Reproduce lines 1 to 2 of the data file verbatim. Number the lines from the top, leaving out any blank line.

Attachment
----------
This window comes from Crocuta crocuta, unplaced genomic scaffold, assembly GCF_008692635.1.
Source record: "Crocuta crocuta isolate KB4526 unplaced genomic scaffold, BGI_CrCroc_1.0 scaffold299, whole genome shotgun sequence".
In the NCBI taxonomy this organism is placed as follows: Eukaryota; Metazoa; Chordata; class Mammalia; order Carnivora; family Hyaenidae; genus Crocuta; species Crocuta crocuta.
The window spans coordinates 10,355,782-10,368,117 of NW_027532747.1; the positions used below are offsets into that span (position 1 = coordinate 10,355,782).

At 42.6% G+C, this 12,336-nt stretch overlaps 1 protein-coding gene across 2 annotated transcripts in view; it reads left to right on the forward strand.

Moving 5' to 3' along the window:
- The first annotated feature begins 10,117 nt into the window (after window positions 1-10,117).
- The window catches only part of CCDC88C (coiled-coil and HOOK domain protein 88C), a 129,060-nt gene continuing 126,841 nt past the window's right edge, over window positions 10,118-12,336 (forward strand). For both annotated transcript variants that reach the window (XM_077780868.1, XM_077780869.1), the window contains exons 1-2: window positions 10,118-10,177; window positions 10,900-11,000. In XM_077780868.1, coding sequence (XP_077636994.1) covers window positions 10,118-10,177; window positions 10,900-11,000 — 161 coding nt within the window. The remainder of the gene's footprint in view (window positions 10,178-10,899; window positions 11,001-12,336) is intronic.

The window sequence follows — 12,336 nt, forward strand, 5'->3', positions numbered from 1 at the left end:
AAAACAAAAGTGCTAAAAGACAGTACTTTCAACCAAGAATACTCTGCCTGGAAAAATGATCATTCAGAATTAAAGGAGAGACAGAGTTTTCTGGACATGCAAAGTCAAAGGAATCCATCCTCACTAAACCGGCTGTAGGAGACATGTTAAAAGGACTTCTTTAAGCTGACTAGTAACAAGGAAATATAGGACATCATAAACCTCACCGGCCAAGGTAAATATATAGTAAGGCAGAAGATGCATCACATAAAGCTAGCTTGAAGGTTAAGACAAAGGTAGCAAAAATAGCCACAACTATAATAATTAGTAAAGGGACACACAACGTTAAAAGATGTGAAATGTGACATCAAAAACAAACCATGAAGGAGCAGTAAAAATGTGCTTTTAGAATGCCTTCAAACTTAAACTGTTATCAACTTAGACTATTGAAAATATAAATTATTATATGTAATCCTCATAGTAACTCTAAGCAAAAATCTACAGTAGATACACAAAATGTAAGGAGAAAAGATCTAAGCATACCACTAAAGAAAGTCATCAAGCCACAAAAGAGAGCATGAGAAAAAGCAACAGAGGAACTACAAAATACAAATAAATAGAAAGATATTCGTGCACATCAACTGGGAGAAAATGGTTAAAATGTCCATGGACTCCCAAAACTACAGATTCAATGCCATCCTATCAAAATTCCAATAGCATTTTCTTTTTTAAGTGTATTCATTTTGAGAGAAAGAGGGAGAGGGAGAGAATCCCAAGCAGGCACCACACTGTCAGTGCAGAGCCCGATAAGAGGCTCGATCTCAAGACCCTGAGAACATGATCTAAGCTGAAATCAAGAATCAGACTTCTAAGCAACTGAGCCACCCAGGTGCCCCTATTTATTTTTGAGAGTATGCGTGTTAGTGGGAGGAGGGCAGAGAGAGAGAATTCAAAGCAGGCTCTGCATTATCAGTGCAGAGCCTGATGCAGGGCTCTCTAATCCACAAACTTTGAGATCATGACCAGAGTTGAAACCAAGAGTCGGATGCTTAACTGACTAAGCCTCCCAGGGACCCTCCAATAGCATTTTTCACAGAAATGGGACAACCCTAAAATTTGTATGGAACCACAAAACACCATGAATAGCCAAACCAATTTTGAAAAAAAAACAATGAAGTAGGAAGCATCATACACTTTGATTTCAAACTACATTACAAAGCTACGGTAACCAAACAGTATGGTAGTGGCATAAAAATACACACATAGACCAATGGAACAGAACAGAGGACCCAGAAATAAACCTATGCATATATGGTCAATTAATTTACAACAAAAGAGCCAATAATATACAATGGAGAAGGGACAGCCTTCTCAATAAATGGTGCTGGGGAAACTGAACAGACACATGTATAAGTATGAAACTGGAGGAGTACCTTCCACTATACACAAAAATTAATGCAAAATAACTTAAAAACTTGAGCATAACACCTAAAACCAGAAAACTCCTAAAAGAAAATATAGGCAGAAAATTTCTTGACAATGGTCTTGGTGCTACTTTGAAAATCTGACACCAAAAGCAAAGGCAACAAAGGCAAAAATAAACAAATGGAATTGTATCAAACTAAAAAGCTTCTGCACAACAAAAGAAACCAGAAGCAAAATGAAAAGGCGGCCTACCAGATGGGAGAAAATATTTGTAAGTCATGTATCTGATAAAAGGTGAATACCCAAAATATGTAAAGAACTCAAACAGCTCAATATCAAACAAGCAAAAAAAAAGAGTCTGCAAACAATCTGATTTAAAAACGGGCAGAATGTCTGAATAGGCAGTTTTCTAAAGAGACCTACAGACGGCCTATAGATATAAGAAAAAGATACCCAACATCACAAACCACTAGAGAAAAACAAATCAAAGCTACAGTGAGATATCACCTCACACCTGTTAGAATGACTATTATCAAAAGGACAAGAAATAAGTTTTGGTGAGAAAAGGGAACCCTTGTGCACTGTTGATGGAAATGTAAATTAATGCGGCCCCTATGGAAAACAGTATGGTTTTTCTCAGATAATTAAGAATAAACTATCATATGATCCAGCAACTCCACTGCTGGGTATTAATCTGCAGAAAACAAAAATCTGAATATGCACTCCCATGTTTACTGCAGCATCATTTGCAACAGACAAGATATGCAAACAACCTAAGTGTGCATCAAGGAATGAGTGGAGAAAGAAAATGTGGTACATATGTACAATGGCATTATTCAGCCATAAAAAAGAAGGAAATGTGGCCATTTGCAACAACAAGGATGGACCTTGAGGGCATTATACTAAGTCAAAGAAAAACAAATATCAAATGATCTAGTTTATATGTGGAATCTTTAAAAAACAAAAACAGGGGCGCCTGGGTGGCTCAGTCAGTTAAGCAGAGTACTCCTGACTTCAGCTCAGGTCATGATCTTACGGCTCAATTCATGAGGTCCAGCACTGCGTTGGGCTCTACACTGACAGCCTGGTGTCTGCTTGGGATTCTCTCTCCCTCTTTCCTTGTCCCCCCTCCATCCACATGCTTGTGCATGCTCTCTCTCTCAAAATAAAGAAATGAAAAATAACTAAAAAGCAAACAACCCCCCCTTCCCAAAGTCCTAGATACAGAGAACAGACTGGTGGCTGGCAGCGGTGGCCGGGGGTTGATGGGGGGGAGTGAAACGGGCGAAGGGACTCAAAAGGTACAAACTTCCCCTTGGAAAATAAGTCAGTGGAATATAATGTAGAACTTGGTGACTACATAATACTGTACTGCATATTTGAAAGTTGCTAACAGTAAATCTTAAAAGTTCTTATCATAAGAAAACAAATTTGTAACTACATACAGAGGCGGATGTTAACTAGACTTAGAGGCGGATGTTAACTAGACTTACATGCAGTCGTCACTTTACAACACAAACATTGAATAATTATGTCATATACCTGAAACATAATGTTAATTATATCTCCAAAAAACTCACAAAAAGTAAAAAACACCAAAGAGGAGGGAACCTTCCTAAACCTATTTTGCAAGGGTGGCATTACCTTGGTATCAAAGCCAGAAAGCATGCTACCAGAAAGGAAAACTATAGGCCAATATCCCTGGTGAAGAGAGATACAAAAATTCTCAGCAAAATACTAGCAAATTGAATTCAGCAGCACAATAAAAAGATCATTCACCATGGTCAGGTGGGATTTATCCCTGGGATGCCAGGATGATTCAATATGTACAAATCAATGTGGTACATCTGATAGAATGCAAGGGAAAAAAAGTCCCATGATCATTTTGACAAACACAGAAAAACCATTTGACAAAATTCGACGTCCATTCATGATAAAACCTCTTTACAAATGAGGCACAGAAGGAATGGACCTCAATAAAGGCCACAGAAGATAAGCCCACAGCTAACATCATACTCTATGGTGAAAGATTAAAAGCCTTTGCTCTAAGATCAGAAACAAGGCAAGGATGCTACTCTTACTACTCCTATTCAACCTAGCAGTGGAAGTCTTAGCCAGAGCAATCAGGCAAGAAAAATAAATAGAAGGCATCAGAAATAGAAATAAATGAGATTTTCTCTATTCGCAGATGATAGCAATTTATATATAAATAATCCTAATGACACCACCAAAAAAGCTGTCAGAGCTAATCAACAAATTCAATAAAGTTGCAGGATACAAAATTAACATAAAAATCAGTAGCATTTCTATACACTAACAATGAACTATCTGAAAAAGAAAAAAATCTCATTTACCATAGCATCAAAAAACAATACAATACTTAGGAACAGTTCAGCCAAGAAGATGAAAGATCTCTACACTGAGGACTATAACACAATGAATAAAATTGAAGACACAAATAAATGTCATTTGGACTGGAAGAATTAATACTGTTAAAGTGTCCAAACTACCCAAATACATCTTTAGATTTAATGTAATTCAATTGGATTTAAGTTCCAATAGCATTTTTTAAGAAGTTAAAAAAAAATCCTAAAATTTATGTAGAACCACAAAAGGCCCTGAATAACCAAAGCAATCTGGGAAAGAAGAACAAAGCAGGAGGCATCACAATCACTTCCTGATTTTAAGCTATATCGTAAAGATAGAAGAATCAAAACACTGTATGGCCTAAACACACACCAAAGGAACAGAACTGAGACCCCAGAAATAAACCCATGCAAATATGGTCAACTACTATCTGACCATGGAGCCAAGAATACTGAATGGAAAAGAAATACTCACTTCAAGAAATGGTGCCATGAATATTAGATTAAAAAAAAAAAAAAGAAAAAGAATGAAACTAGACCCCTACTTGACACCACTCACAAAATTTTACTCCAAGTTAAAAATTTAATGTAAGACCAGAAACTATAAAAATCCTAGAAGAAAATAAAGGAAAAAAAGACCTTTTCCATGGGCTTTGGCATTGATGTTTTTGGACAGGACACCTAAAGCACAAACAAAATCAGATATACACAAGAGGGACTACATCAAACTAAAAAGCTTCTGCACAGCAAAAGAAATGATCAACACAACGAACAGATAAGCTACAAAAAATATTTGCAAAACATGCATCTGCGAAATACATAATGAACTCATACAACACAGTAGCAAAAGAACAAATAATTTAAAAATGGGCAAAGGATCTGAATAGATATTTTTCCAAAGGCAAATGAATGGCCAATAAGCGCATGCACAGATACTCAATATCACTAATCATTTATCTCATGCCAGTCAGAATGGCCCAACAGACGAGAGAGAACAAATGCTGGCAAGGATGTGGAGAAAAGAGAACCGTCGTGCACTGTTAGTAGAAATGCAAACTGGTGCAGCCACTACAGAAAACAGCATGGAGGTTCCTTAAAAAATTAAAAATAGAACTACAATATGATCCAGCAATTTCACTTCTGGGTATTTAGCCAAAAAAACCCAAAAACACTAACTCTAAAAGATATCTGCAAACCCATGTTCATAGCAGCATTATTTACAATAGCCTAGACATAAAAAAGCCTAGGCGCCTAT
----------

This window comes from Crocuta crocuta, unplaced genomic scaffold, assembly GCF_008692635.1.
Source record: "Crocuta crocuta isolate KB4526 unplaced genomic scaffold, BGI_CrCroc_1.0 scaffold299, whole genome shotgun sequence".